Fortunately, everything was resolved on the eve of the season when Dick Vertlieb, then Seattle's general manager, stepped in and traded Walt Hazzard for Wilkens. There was one last rub for Wilkens. Hazzard had been the best known and most popular sports figure in Seattle, and Lenny was greeted with resentment by fans and some coolness by a segment of his new team. It took several typical Wilkens performances—treading softly, moving the ball, making friends that way—before he was able to go home to his new house in Bellevue, in the suburbs, to Marilyn and their two young children, and assume again the position of the man who isn't there, except in the box scores.
Nine months later, when Wilkens agreed to step back into the spotlight as coach, very little speculation about the appointment was concerned with race. The chief question has been whether his quiet temperament and his unique status as star and coach will hamper him. That is as it should be, of course, because it just so happens that, far from being one of a kind, Wilkens perfectly fits the mold of NBA coach. Of today's 14 coaches, 11 are from the East Coast. Eight of that 11 learned the game at small Northeastern Roman Catholic colleges. Eight are still in their 30s and eight were guards. If Wilkens had not been on the scene, an IBM computer surely would have found him.
Aside from the predictable amount of hate mail that the Sonics received, Wilkens was accepted as coach without much fuss. At least in basketball—if not in baseball and football—the naming of a black coach is simply not startling anymore. The sport is dominated by black players, and on some teams—Seattle co-incidentally included—almost all of the regulars are black. Basketball has traditionally promoted its new coaches straight out of the playing ranks, and the recent fad of hiring white college coaches, for whatever reason, will not end the tradition.
Interestingly enough, Bill Russell's experience in Boston buried the simplistic notion that a black coach would, ipso facto, get along better with black players than whites. If anything, Russell had more trials with a couple of his Celtic brothers. In a sense, too, Wilkens' hiring was more significant than Russell's was. Russell, after all, was an exceptional case; if, instead of wanting to be coach, he had expressed a desire to be Miss Massachusetts, the Celtics would no doubt have arranged for it. The Sonics had no pressure on them. They also had the perfect white candidate right at hand in Forward Tom Meschery, the mustachioed poet, who shaved off his beard so journalists would be spared the temptation of referring to him as "the bearded bard of the backboards." Now working on a book of reflections in prose, Meschery plans on spending some time in the Peace Corps following his retirement from the NBA. After that he hopes to pursue an academic career. More outgoing than Wilkens and better suited to handle the public-relations requirements of coaching, Meschery is also popular in Seattle and he does not have to play as much as Wilkens must. He gave the Sonics a very easy way out.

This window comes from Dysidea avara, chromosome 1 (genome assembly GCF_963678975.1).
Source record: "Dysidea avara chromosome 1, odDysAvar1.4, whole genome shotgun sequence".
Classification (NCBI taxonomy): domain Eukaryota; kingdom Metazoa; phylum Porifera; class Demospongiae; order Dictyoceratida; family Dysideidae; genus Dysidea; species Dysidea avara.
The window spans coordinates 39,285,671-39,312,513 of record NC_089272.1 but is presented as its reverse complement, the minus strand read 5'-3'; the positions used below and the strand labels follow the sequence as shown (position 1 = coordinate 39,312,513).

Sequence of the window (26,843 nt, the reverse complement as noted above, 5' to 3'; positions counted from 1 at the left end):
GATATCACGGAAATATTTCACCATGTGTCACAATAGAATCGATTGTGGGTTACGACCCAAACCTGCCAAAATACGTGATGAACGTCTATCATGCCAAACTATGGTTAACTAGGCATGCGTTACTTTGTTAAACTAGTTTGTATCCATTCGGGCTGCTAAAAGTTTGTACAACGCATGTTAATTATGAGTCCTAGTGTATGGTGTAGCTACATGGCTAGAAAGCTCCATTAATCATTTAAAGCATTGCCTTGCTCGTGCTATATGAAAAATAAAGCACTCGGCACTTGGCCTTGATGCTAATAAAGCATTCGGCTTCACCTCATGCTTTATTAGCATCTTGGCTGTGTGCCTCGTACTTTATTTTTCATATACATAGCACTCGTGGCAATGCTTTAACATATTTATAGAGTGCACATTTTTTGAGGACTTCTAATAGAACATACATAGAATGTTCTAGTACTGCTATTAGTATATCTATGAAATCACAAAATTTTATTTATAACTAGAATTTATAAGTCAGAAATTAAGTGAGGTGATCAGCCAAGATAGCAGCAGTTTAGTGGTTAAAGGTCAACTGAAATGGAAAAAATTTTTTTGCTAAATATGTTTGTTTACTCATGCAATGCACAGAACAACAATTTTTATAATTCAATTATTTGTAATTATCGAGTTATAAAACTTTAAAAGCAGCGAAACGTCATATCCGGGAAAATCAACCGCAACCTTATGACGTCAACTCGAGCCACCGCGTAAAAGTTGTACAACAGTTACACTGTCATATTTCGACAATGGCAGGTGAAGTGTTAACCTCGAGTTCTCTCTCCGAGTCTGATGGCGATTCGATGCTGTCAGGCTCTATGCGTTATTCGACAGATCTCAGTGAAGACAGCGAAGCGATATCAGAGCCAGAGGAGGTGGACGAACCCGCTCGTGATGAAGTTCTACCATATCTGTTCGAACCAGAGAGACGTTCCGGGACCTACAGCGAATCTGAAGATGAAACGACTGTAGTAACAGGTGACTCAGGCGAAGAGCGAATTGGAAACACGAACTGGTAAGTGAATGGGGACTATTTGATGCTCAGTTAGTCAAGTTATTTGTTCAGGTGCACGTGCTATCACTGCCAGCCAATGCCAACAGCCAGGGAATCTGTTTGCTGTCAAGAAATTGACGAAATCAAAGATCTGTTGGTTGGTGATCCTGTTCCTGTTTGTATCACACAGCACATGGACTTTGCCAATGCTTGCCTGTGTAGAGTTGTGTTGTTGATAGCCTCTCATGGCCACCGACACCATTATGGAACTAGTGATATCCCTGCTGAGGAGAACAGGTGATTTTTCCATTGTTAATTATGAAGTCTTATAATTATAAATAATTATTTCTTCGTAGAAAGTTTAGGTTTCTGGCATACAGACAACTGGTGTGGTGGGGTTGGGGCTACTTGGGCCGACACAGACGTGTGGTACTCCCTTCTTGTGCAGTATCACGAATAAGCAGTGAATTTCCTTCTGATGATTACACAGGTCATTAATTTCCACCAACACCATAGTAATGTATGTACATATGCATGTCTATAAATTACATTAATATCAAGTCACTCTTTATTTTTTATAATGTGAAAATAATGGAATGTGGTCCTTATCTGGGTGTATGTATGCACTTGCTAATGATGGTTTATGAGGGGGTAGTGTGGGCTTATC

General Manager Vertlieb passed over Meschery for the top job on purely technical grounds, deciding that since Wilkens was already the floor leader at guard he was the logical man to guide the team if the Sonics wanted a player-coach. (Vertlieb appointed Meschery as Wilkens' assistant.) "The matter of race never entered my mind." says Vertlieb, the kind of man whose words can be taken at full face value. "I always felt Lenny would be a success in whatever he tried. I just never thought of him as a coach until I needed a coach. And then I chose him because he was the best man to coach the Seattle Super-Sonics."
Wilkens and Meschery came into the Sonics' motel bar the night before the team opened practice. Earlier in the day, dragooned into another saloon where he had to address a group of sports-writers, Wilkens had sheepishly inquired of the waitress if he could have a root beer float. Now he settled for a Coke, but he did not finish it before he made his apologies and hurried off to bed. It must have been like the night before Christmas for him, but he left quietly, exhibiting no emotion.
"Oh, he doesn't show it and he won't," Meschery said, watching him go. "but he feels it inside. He feels the excitement. I sense it myself every year at this time—I'm a romantic when it comes to the game of basketball—and I'm sure he is, too. Neither of us needs the added involvement that we have this year.
"He knows what he's getting into, too, being a player-coach, but then he's too smart not to have learned the right things under Richie. He can make it known that he can be tough. That's no problem. He doesn't have to change. You can't change anyway, because you can't try to fool them. You can't con players. The important thing, the essence of coaching, is to be direct with the players and let them know where they stand, and Lenny can do that because Lenny is honest, and that is, above all, what you must be."
Meschery took another swallow of beer and brushed the foam off his mustache. "With Lenny," he said, "it's like sitting in the back row of an empty theater, straining to listen when the microphone isn't turned up loud enough. But then, you usually hear more when you have to try to listen."